“Yes, I do and yes it was.”
Gary went back to bed and left me alone again by the fire with the starry sky. I jotted down some notes over a third brew, relishing in the successful hunt and then headed off to happy dreams around 4:00am, the end of a good day.

Tuesday, December 03, 2013

Simple David and Sore Afraid Saul

1 Samuel 17:55 And when Saul saw David go forth against the Philistine, he said unto Abner, the captain of the host, Abner, whose son is this youth?
Saul knew whose son David was but he was now wondering if David was a threat to him. David was in fact the great-grandson of Ruth, the Moabitess who was married to Boaz. We are not exactly sure when the book of Ruth was penned. The final chapter gives the lineage of Boaz from as far back as Pharez all the way up to David. That is significant to Saul's fears. It is not known how famous the story of Ruth was at the time of Saul and David. The author of Ruth is unknown but is historically ascribed to Samuel the prophet. If so, we can assume that the story was very popular in Israel at the time of David and the fact that David had descended from Ruth and Boaz made him somebody. Especially somebody enough to give Saul the fantods.

And Abner said, As thy soul liveth, O king, I cannot tell. 
Abner knows who David is as do all of Saul’s servants. But Abner is being a careful counselor. He does not want to end up on the bad side of Saul. Saul may be thinking that David is a threat. Abner does not want to commit either way saying that David is indeed a threat, or an equal mistake, that he is no threat when he really is a great threat.

56 And the king said, Enquire thou whose son the stripling is. 

57 And as David returned from the slaughter of the Philistine, Abner took him, and brought him before Saul with the head of the Philistine in his hand.  58 And Saul said to him, Whose son art thou, thou young man? And David answered, I am the son of thy servant Jesse the Bethlehemite.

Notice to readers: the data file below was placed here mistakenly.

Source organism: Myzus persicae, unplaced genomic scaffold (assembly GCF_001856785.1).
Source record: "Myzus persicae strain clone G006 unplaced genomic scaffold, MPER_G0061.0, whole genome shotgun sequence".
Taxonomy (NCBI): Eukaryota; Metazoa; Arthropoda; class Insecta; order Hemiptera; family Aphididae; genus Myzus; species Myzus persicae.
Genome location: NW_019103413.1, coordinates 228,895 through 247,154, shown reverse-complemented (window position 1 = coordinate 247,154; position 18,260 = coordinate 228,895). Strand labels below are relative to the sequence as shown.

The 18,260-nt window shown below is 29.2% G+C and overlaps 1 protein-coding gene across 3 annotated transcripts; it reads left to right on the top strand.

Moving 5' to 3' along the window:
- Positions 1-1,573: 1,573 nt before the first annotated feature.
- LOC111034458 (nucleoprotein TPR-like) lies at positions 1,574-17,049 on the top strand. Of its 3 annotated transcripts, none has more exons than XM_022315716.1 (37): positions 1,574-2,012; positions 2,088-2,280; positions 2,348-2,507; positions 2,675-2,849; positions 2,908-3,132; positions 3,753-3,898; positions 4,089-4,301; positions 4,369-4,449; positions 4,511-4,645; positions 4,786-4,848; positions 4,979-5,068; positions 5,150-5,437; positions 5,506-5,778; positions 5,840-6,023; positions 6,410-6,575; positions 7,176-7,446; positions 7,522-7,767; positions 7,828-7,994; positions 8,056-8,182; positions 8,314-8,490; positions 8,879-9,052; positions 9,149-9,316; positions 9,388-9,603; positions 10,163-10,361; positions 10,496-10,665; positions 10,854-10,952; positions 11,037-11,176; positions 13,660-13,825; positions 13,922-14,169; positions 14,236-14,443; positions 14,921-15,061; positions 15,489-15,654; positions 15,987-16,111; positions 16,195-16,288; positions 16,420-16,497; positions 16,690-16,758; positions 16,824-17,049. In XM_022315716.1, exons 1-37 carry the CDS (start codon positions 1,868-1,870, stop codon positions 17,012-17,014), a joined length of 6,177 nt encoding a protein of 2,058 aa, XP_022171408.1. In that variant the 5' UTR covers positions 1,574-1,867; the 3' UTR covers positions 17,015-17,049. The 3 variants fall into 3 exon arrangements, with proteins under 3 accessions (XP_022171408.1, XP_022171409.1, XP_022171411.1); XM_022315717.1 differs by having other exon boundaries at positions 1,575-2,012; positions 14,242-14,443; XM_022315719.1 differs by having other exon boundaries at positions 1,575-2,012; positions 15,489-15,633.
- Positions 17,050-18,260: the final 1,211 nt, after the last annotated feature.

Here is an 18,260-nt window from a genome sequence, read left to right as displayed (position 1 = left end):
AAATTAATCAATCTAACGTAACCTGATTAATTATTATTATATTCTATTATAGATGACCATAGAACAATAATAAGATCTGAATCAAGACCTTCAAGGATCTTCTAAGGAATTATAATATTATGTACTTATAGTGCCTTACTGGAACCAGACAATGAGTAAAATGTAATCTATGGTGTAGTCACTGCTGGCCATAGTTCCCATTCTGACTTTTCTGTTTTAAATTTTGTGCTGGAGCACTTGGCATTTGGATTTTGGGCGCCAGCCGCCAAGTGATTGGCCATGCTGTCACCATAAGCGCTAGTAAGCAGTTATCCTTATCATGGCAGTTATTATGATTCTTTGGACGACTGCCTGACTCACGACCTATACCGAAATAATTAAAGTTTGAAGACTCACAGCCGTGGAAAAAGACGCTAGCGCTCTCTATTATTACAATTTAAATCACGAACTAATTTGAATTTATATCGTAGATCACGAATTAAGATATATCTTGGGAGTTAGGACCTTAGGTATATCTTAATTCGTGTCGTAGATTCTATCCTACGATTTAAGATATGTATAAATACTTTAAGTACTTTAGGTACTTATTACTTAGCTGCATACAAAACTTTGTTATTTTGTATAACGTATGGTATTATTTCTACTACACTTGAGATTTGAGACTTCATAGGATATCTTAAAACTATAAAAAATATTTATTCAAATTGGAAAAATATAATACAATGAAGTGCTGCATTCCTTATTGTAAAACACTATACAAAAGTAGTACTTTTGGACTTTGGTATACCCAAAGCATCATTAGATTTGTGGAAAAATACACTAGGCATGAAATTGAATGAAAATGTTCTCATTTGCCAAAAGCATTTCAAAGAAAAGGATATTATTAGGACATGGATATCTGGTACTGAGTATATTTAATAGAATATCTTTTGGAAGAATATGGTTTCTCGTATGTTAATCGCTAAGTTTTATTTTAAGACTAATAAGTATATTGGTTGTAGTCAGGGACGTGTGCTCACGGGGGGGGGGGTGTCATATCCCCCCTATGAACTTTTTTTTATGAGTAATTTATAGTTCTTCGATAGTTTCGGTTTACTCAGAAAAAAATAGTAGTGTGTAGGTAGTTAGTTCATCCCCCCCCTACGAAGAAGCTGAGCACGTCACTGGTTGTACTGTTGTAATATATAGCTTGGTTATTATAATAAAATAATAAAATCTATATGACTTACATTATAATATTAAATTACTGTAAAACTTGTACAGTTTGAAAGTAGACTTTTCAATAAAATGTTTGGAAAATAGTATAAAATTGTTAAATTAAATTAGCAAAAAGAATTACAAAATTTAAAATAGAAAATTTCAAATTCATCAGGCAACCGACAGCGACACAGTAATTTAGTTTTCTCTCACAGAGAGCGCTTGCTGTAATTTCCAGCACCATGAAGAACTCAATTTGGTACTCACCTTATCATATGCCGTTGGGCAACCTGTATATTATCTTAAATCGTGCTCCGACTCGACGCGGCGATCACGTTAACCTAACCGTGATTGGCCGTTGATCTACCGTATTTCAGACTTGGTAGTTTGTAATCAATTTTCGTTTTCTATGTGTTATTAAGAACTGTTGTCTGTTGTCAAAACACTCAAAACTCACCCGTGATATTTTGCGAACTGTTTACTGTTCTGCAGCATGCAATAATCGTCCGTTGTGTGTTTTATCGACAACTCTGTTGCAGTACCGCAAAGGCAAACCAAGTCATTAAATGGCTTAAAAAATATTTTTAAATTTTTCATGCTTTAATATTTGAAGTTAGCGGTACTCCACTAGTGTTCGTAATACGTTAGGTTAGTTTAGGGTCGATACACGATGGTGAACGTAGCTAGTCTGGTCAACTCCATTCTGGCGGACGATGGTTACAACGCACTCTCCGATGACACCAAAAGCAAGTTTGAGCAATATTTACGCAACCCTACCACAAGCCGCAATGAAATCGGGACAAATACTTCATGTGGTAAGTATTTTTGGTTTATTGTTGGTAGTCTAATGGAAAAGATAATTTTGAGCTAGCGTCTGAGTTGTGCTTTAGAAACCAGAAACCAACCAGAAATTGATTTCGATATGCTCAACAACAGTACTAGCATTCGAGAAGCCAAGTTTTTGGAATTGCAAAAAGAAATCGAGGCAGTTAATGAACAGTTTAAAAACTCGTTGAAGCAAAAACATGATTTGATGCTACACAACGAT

David makes no claims even though he may have had one. He was not simply David, son of Jesse. He was David, son of Jesse, son of Obed, son of Boaz, husband to Ruth, the one whose was faithful to Israel, sticking closer than a brother. He was David, anointed by the prophet Samuel, the one whose words never fall to the ground. He was David, who killed a bear and a lion with his sling and staff. He was David, the giant killer, the bravest man in all of Israel, the one who saved Israel from their sins. David was Moses, and Joshua, Jephthah, Samson and Samuel all rolled into one. And David was all that Saul never could be. This David says simply, I am David, son of thy servant Jesse, the Bethlehemite.

The Battle Belongs to Yahweh

1 Sam. 17: 45 Then said David to the Philistine, Thou comest to me with a sword, and with a spear, and with a shield: but I come to thee in the name of the LORD of hosts, the God of the armies of Israel, whom thou hast defied.  46 This day will the LORD deliver thee into mine hand; and I will smite thee, and take thine head from thee; and I will give the carcases of the host of the Philistines this day unto the fowls of the air, and to the wild beasts of the earth; that all the earth may know that there is a God in Israel.  47 And all this assembly shall know that the LORD saveth not with sword and spear: for the battle is the LORD’S, and he will give you into our hands.
David returns the formal boast. He boasts of killing Goliath but not in his own name. He will kill Goliath in the name of the Lord of hosts. David understands that God fights for him and that is why he can defeat Goliath.
We should note the contrast between David and Saul. Saul always makes the mistake of taking God’s glory for himself. David, who is a brave and capable youth, does not steal the glory that belongs to God. He understands that his bravery and capability comes directly from the hand of God.
Israel is trusting too much in sword, spear and Saul. David reminds them that God needs none of these weapons of war to defeat His enemies. He is the all powerful One and the battle is His.

48   And it came to pass, when the Philistine arose, and came and drew nigh to meet David, that David hasted, and ran toward the army to meet the Philistine.  49 And David put his hand in his bag, and took thence a stone, and slang it, and smote the Philistine in his forehead, that the stone sunk into his forehead; and he fell upon his face to the earth.  50 So David prevailed over the Philistine with a sling and with a stone, and smote the Philistine, and slew him; but there was no sword in the hand of David.  51 Therefore David ran, and stood upon the Philistine, and took his sword, and drew it out of the sheath thereof, and slew him, and cut off his head therewith.
Goliath falls on his face before David and Yahweh. This is the position of prostration, extreme humility, a position of prayer. Goliath is humbled before the living God.